That kind of generosity isn't what most people would call "wise financial planning," it's true. Conventional wisdom holds that a wise person with resources builds up "nest eggs" and "rainy day funds" and works to save as much as possible as a bulwark against the unexpected. Build up those resources, the story goes, and we can prevent most problems from arising, and take care of the few that do come up. Build up those resources, the story goes, and we'll have the freedom to choose a path for ourselves and our families away from crime, disease, disaster, and physical and psychological pain. As Jesus reveals
repeatedly through Luke's gospel, though, that strategy isn't wise, at least according to God's wisdom.

It's not wise, and those of us who are most anxious to get that one more thing -- the "slush fund," the bigger house in the better neighborhood, the promotion, the right number of zeroes in the retirement account -- so we can finally be secure and at peace are the ones who have the most to gain from giving our "nest eggs" and our "rainy day funds" to the poor. One reason is we already know in our heart of hearts, and some here know from experience: there is no slush fund large enough to send away or compensate for some things that can and do happen in this world. As long as we rely on our own diligence and what we've accumulated for security, we will never be free from fear; we know too well in our heart of hearts that there are
innumerable things in the world that we can't control, no matter how much money we've got. If we wait to be generous until we feel we can afford it, we might wait forever in fear.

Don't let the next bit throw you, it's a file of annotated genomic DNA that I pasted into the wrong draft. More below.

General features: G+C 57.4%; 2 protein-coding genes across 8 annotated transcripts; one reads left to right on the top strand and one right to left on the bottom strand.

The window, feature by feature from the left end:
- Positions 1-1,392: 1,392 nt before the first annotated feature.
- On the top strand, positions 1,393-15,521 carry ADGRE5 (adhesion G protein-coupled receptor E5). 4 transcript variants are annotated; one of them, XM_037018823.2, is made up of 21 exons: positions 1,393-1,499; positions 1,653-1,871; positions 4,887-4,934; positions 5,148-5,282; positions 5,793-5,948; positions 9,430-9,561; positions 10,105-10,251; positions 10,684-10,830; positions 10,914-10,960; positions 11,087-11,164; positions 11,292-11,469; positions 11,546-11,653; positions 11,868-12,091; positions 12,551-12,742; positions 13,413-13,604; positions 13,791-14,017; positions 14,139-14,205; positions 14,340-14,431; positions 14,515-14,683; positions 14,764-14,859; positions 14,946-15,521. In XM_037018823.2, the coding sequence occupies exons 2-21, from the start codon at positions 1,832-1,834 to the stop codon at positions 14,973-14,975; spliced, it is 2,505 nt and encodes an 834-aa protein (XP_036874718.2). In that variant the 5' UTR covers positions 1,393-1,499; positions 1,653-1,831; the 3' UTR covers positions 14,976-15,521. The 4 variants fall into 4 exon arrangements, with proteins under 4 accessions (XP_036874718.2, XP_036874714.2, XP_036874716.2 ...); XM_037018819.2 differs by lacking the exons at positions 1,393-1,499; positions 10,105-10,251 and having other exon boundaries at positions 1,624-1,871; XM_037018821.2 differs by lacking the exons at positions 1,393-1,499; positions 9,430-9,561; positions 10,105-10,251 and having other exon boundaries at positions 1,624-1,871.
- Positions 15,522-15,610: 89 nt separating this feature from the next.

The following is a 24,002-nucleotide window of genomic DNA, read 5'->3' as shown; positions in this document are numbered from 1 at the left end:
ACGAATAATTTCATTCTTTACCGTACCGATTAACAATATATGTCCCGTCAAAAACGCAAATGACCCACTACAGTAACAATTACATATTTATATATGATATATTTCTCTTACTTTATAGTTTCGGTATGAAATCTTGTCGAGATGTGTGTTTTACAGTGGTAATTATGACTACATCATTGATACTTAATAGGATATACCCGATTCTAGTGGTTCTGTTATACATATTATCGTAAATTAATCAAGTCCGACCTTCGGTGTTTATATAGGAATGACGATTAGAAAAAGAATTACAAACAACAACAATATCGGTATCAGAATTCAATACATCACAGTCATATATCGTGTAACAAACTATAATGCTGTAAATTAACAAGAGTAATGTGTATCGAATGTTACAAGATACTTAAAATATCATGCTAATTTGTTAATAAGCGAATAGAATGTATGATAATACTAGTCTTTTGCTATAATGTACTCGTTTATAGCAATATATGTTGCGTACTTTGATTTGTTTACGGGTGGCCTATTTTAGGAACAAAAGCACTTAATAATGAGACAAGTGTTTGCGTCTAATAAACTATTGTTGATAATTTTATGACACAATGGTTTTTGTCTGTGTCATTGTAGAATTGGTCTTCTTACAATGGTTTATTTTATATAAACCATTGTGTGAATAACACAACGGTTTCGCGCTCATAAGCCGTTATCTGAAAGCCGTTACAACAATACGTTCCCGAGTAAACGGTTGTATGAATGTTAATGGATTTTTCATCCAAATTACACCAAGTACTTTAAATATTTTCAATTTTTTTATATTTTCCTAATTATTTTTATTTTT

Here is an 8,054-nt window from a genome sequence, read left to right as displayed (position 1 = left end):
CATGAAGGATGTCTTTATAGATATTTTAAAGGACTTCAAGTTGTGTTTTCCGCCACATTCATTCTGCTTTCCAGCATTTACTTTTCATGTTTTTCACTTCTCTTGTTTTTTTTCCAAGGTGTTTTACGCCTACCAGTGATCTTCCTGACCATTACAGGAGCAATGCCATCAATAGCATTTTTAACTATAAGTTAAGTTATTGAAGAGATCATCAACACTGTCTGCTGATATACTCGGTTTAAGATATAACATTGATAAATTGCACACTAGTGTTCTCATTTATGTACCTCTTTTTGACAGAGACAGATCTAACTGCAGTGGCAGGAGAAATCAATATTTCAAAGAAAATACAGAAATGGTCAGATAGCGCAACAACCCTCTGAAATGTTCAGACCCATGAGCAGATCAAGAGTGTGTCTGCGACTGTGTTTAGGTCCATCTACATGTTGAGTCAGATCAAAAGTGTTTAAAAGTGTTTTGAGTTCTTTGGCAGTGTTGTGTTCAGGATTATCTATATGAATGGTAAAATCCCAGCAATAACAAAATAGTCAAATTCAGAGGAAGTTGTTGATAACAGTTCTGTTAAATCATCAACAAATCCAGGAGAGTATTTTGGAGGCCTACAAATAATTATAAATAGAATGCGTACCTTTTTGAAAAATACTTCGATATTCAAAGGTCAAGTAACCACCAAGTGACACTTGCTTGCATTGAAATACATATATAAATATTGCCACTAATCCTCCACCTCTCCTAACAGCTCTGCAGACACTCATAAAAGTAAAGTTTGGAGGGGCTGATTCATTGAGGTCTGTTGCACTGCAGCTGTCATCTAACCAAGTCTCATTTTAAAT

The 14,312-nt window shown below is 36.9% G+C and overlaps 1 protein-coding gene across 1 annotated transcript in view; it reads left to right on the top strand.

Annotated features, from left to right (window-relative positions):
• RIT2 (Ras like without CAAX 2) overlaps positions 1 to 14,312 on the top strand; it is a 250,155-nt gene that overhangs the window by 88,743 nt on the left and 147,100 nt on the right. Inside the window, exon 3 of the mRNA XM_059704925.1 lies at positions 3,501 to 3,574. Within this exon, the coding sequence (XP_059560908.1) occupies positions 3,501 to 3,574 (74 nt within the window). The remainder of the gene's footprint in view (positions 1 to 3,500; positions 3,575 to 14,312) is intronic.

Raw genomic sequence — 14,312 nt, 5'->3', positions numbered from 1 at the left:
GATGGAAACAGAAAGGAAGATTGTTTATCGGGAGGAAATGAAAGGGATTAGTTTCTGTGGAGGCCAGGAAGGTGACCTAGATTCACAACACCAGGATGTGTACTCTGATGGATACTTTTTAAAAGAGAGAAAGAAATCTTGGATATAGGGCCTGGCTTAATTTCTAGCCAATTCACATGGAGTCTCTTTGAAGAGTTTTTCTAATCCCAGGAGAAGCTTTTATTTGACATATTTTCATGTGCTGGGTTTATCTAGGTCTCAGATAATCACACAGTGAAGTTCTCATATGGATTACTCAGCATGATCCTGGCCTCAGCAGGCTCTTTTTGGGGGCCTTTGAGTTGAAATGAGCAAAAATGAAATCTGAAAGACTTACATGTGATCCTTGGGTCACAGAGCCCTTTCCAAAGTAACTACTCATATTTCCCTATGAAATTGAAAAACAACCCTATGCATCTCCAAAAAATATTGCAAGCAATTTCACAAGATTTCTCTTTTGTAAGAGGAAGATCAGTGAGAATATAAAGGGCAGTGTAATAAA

The flip side of that, though, is that when we can let go of these things that we've worked so hard for because we thought they could give us security, we'll discover what really IS secure in this life, what is rock solid through all the changes and chances life has to offer: that it is the pleasure of the King of the Universe to give his kingdom away -- and specifically to give it to you. You are God's beloved child, co-heir with Christ, and while there's nothing in this life that can take that away, there are all kinds of things we can grab for to insulate us from really experiencing it. It is God's good pleasure to give us the kingdom, the fruit of the Spirit in abundance. Everything in this life we grab for as a way to try to do what God already has done and is doing for us is going to put us that much further from experiencing that fundamental truth, the one thing that matters. Let go, and we'll finally be able to receive Jesus' word at the opening of this passage: "Do not be afraid."

Don't be afraid??? Easy to say, but hard to do when your heart's not in it, when it's torn between trusting God -- trusting that these crazy things Jesus says really will yield the fruit of the Spirit -- and trusting what our culture says about who is really secure and how they get that way. The solution Jesus advocates is stepping forward in faith, giving our treasure to the poor and knowing our heart will follow.

This is not a "prosperity gospel" that says if you invest your treasure where God's heart is -- in extending God's justice and mercy among the poor -- you'll get that promotion you wanted, and have more money than before. This is an identity gospel -- we choose to behave as children of our Father, whose role model is Jesus, because of who we are, and our hearts follow. We take that step that the world says is foolishness, and we experience, as a result of that trust, not only deeper intimacy with God, but also real love in community. When we're all living into God's generosity, we find that when we do have needs, we're part of a family of sisters and brothers in Christ who KNOW who they are, and will express their ties with you as children of one Father by taking care of one another as family do. Trust begets trust; generosity births generosity.